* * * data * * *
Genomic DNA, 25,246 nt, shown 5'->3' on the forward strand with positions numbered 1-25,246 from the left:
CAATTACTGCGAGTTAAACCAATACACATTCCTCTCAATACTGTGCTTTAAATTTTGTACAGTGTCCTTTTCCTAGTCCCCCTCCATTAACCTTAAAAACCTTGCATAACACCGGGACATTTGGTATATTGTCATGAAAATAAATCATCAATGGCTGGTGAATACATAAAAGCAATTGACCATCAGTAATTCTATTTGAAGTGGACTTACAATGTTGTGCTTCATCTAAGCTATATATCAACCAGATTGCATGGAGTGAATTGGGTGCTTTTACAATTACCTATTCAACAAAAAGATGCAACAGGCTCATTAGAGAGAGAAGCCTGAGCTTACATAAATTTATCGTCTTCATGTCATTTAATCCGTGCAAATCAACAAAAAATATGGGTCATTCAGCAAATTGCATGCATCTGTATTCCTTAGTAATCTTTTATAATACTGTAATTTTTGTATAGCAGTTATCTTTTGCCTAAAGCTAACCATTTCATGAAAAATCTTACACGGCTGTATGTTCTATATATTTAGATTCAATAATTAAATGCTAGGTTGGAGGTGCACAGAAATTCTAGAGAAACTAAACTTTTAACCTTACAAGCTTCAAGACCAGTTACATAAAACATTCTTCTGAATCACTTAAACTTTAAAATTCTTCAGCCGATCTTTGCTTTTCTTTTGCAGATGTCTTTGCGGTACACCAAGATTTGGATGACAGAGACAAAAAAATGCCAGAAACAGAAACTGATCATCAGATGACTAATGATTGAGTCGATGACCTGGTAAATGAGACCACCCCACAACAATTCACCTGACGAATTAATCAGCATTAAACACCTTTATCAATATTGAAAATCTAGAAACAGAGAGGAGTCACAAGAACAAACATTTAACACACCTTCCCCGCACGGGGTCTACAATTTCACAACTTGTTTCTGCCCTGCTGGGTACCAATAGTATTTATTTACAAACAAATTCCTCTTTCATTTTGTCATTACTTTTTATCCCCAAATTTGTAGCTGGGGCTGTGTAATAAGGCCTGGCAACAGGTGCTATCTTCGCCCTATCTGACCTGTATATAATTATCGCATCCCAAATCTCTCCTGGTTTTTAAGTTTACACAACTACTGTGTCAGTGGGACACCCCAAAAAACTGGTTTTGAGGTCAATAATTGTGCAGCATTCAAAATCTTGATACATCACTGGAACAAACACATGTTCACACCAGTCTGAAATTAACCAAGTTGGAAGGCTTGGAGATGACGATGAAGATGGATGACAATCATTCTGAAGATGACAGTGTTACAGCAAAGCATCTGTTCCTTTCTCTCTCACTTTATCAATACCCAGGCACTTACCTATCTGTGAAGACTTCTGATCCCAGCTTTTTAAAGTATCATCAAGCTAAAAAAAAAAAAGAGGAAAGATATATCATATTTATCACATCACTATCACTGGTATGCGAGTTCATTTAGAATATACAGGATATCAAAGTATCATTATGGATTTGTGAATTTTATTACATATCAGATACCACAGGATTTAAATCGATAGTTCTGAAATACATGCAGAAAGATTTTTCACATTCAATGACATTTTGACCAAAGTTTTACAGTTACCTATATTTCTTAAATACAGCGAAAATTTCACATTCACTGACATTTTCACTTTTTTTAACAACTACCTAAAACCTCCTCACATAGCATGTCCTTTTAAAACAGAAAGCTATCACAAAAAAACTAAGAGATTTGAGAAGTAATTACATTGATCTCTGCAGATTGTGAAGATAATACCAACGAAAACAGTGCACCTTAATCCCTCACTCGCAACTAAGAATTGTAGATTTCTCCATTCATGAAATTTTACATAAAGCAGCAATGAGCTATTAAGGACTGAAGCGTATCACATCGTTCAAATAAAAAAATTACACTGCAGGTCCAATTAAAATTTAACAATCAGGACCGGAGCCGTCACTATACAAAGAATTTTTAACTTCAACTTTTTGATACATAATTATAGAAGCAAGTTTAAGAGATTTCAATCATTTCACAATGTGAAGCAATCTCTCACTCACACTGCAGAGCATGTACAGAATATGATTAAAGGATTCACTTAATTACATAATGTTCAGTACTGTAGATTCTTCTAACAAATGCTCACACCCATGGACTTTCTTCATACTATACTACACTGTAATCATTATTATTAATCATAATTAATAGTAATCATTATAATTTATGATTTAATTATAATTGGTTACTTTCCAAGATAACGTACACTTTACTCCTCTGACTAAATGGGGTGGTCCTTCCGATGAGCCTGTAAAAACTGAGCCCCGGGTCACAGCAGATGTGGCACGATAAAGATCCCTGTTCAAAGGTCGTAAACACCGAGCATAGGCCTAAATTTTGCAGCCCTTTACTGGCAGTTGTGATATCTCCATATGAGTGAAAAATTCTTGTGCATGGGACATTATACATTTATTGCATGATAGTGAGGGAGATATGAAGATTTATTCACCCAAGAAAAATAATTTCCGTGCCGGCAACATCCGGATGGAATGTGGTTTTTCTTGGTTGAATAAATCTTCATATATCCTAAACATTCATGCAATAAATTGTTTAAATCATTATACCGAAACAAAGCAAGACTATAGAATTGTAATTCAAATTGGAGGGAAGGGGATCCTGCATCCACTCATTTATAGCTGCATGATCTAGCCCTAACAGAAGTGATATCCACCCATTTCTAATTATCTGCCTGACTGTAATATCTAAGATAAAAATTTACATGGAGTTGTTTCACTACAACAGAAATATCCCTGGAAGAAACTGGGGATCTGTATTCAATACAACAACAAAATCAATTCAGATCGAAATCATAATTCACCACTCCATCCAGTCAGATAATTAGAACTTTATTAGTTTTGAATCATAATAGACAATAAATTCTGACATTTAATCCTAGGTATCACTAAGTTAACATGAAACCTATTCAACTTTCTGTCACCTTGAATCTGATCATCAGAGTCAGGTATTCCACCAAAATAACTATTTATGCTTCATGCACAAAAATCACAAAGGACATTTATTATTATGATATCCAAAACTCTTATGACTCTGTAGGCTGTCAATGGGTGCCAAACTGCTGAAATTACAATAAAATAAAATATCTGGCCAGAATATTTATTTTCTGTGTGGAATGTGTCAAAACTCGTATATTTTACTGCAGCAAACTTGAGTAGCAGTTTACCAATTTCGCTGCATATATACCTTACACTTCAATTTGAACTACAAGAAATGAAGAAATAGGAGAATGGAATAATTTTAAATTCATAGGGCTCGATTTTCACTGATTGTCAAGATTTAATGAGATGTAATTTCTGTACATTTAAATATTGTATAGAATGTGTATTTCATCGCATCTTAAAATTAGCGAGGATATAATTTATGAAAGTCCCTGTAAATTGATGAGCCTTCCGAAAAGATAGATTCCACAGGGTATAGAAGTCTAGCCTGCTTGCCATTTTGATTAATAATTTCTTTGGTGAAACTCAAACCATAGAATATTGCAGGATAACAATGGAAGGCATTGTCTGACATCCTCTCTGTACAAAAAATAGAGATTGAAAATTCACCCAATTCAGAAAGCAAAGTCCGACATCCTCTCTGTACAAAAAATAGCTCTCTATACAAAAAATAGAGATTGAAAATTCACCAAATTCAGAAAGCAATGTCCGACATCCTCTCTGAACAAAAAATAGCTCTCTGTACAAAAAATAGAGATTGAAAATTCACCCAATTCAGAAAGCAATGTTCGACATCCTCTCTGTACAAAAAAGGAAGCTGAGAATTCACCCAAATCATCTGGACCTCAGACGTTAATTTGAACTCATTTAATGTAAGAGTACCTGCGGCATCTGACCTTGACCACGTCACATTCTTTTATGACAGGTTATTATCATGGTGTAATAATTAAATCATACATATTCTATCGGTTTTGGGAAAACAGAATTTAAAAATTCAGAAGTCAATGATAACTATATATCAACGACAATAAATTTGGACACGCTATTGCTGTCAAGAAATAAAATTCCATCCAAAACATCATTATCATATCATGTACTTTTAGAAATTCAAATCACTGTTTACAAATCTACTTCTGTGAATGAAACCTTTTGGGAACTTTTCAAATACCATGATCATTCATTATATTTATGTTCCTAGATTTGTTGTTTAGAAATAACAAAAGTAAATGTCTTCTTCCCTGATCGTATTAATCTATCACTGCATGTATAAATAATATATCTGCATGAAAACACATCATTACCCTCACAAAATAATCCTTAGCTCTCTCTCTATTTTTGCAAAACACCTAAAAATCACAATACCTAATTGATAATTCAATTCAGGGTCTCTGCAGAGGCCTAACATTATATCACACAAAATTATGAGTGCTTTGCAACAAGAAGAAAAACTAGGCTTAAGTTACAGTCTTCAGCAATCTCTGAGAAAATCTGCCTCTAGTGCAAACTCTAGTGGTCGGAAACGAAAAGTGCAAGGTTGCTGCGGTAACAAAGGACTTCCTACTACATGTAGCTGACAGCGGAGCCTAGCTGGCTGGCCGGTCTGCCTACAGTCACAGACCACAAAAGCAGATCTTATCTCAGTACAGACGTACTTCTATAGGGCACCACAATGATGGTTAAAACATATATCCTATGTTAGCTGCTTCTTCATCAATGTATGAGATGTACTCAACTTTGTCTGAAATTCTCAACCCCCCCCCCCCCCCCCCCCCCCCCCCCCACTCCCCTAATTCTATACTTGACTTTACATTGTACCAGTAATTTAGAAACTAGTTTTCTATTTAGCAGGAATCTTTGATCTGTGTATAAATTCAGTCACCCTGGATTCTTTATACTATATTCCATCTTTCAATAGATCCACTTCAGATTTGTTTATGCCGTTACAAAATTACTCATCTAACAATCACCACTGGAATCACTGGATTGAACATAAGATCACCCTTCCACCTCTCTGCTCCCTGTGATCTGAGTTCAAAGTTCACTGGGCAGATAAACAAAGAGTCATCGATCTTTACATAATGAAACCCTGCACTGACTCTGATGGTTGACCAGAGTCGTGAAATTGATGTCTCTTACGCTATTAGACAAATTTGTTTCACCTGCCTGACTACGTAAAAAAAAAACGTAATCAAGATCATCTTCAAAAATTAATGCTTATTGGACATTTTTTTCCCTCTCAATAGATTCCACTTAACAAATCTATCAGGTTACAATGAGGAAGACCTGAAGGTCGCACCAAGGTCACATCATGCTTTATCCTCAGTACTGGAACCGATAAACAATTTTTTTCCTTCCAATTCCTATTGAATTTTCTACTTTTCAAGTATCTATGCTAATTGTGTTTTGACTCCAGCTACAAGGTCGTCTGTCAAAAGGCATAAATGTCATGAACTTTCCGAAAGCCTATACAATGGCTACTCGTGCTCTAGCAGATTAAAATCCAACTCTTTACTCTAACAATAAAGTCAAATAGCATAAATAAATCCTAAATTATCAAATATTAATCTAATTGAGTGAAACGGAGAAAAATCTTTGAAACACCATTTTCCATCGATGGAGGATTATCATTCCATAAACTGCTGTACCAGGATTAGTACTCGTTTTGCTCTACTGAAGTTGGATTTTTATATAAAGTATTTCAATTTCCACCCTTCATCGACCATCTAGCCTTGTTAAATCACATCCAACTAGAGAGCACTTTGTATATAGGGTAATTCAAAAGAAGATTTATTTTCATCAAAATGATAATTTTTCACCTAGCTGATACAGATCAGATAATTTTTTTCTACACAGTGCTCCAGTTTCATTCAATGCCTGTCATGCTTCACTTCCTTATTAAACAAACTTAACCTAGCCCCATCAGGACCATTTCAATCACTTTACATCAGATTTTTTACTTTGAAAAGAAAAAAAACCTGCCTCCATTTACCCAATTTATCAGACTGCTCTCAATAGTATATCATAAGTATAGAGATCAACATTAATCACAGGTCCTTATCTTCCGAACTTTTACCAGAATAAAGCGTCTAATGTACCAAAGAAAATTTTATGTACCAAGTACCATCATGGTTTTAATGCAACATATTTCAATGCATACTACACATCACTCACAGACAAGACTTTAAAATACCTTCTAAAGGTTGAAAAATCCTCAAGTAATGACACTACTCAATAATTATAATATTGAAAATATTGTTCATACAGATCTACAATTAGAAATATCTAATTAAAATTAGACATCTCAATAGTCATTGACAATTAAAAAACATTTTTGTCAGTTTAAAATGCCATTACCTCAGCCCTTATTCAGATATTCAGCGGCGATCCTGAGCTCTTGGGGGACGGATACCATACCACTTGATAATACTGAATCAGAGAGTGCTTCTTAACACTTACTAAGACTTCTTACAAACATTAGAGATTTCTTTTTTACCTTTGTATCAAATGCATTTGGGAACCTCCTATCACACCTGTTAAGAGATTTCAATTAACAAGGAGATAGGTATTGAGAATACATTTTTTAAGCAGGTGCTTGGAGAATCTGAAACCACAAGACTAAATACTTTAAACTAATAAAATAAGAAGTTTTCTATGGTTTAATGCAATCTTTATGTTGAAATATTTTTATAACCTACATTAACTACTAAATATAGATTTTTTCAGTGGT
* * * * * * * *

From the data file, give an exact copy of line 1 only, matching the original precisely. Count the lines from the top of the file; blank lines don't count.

Genomic DNA, 25,246 nt, shown 5'->3' on the forward strand with positions numbered 1-25,246 from the left: